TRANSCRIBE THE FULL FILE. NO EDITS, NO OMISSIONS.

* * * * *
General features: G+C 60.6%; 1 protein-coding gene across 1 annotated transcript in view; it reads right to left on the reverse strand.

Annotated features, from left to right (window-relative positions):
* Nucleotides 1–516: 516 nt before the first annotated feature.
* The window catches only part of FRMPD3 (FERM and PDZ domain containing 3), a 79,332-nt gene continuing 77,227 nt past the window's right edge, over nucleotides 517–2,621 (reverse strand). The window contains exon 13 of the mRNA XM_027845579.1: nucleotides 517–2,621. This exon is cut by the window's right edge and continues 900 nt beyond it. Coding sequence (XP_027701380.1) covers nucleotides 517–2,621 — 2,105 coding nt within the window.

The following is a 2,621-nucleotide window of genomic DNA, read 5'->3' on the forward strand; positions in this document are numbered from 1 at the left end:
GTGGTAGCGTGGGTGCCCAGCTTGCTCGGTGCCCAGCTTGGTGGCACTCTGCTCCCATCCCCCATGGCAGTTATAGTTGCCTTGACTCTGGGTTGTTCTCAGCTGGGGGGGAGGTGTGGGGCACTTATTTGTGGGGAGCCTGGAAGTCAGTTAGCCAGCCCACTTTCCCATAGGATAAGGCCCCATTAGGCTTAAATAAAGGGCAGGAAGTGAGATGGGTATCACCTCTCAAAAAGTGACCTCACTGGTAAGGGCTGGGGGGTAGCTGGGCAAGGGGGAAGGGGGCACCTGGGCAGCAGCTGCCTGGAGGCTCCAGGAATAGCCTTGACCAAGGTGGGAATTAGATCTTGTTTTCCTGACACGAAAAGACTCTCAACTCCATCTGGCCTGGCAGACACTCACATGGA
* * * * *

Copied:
General features: G+C 60.6%; 1 protein-coding gene across 1 annotated transcript in view; it reads right to left on the reverse strand.

Annotated features, from left to right (window-relative positions):
* Nucleotides 1–516: 516 nt before the first annotated feature.
* The window catches only part of FRMPD3 (FERM and PDZ domain containing 3), a 79,332-nt gene continuing 77,227 nt past the window's right edge, over nucleotides 517–2,621 (reverse strand). The window contains exon 13 of the mRNA XM_027845579.1: nucleotides 517–2,621. This exon is cut by the window's right edge and continues 900 nt beyond it. Coding sequence (XP_027701380.1) covers nucleotides 517–2,621 — 2,105 coding nt within the window.

The following is a 2,621-nucleotide window of genomic DNA, read 5'->3' on the forward strand; positions in this document are numbered from 1 at the left end:
GTGGTAGCGTGGGTGCCCAGCTTGCTCGGTGCCCAGCTTGGTGGCACTCTGCTCCCATCCCCCATGGCAGTTATAGTTGCCTTGACTCTGGGTTGTTCTCAGCTGGGGGGGAGGTGTGGGGCACTTATTTGTGGGGAGCCTGGAAGTCAGTTAGCCAGCCCACTTTCCCATAGGATAAGGCCCCATTAGGCTTAAATAAAGGGCAGGAAGTGAGATGGGTATCACCTCTCAAAAAGTGACCTCACTGGTAAGGGCTGGGGGGTAGCTGGGCAAGGGGGAAGGGGGCACCTGGGCAGCAGCTGCCTGGAGGCTCCAGGAATAGCCTTGACCAAGGTGGGAATTAGATCTTGTTTTCCTGACACGAAAAGACTCTCAACTCCATCTGGCCTGGCAGACACTCACATGGA